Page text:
The Best Christmas Movies of All Time—And Where to Stream Them – The Daily Beast

TIS THE SEASON
The Daily Beast’s Obsessed staff recommends their favorite classic holiday films, to help make your season a little brighter. (“Die Hard” is definitely a Christmas movie.)
Now that Thanksgiving is behind us, it is officially, without a doubt, and incontestably an appropriate time to put up the tree, start playing “All I Want For Christmas Is You” on loop, and begin watching Christmas movies 24 hours a day.
And the thing is, there are enough holiday movies at this point for you to do just that. The holiday movie content factory is overwhelming—and, now, even controversial—with hundreds (literally) of new films churned out each year. And that’s not to mention the classics, the special ones that we want to and should be returning to year after year, as an antidote to the bevy of formulaic fresh offerings.
Navigating all that content is a job that would require the help of all the elves in the North Pole. We’ve helped with a guide to the year’s most exciting new movies. Streaming services are organizing their holiday collections for your benefit. And now, consider us the Jacob Marley of your seasonal viewing habits, guiding you through the best movies of Christmases past.
Here’s The Daily Beast’s entertainment team and the Obsessed staff’s favorite holiday movies—and, most importantly, where to find them.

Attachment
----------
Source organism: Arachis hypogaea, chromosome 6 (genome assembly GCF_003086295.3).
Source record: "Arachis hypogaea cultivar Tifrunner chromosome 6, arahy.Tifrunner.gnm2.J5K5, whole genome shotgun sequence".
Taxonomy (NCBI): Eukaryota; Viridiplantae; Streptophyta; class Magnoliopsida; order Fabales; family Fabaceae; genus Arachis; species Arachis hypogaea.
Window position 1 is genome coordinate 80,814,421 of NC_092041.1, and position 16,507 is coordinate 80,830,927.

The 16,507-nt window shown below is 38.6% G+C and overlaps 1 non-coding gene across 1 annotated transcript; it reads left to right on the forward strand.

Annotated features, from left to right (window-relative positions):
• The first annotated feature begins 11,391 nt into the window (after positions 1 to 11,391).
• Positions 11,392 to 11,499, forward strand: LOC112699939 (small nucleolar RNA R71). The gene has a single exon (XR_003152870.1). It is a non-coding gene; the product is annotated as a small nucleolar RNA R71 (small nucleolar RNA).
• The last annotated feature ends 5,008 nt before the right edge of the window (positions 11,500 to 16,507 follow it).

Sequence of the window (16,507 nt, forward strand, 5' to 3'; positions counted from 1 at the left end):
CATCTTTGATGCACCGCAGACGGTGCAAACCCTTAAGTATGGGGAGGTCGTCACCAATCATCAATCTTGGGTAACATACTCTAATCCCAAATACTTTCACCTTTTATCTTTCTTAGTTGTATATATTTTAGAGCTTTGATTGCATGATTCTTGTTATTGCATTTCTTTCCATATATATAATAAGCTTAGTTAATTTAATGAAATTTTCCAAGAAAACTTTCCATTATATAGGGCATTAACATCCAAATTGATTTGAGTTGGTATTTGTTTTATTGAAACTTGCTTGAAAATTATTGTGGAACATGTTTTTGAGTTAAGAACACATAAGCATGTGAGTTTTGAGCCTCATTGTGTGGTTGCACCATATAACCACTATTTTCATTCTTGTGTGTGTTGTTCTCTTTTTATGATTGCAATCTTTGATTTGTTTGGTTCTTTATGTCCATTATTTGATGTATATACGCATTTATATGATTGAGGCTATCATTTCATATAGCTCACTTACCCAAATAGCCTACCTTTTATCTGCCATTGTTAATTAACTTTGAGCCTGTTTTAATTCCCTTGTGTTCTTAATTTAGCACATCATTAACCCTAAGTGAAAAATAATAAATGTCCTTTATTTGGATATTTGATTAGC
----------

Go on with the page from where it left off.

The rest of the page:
Streaming on YouTube
This is a 1997 animated Christmas special that nobody but me and a handful of people in the YouTube comments remember. And it’s pernicious. I used to rent this on VHS every single week from our local video store in the weeks leading up to Christmas when I was a kid, and I think it altered the chemistry in my brain somehow. It’s a beautiful and touching little movie about a kid named Randy, who lives with his grandfather on their farm and lost his voice in a barn fire the year before. Unbeknownst to them, Santa brings a unique gift to the farm animals every year: the ability to talk, but only for one day. Annabelle, a sweet new foal, accidentally talks in front of Randy on Christmas morning, and becomes his very best friend, protecting him from local bullies and making him feel safe and loved.
I won’t spoil anything for you from there, but just know this shit will make you sob. Like, hard, ugly tears. It’s a happy ending, but you’re going to be on the floor. I showed this to my longtime boyfriend last year and he almost broke up with me. (Kidding, but I wouldn’t have blamed him.) He did not recover for hours, and neither will you. But in the best way possible, I swear! I am literally crying right now, writing this extremely superfluous description of it. Annabelle’s Wish has the unique power to bore a hole into your heart and stay there for the first of your life. Governments wish they could harness that kind of energy for evil purposes, but they can’t, because Christmas is all about the power of good!
– Coleman Spilde

Available to Rent on Amazon Video, Google Play, YouTube